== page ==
The fact that Mr. Estrin expressed his personal opinion on a matter, whether he identified himself as the Party’s President while doing so or not, is not, in my opinion, particularly problematic from the perspective of a legitimate use of the Green Party’s blog site to further discussion amongst members (although I do acknowledge the confusion it has created). That Mr. Estrin’s opinion might not be entirely in keeping with the Party’s policies or positions on this matter is also, frankly, of no concern to me – in fact, I believe that by posting to the blog site, Mr. Estrin’s intention was to foment discussion – the very sort of healthy political discussion that I think we need more of today in Canadian politics, not less.

Where I am expressing significant concern is with some of the characterizations which Mr. Estrin uses in his lengthy post – and in particular, a characterization of Muslims which I find offensive. I know that “cherry picking” certain words and phrases from a much longer piece can lead to mischief – let me be clear, that’s not my intention. The phrase in question stands alone in his lengthier essay, and there appears to be no good reason why Mr. Estrin included it, except to inflame the discussion by painting an identifiable group of people in a negative, and completely inappropriate, light.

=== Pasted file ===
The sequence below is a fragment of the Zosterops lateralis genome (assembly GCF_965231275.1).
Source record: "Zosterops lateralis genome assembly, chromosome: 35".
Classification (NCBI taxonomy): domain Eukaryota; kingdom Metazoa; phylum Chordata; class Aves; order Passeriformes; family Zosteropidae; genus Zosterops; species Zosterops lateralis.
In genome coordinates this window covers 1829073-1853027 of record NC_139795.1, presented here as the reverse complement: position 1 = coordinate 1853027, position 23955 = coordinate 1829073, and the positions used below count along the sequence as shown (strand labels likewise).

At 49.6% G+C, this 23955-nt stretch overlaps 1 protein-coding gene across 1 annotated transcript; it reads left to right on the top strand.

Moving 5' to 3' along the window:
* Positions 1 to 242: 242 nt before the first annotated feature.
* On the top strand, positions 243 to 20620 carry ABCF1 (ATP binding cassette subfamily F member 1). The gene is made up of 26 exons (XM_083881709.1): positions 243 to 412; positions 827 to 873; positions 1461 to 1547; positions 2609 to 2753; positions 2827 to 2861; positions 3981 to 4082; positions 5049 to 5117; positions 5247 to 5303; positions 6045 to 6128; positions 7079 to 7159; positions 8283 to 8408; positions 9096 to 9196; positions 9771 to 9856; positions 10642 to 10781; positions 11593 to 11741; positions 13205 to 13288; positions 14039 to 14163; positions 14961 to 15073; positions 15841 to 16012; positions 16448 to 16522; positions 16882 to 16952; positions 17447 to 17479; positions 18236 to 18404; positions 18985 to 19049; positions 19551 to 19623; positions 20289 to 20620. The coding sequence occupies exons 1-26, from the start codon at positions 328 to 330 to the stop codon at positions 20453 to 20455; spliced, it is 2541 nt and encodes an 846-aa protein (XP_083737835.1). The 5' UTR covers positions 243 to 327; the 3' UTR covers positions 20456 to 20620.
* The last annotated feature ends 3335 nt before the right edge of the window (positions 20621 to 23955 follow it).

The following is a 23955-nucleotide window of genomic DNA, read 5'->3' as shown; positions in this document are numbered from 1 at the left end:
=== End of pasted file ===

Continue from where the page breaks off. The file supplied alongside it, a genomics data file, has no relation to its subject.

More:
The phrase in question is directed towards “peace activists” (which Mr. Estrin refers to in a follow-up comment pejoratively as “peaceniks”):

“We need to re-examine our priorities if we are marching in the streets. Unless we want to see another Mullah amongst us, where other religions aside from a certain variety of Islam are not allowed, where synagogues are used as latrines and garbage dumps and Christians are living in constant fear.”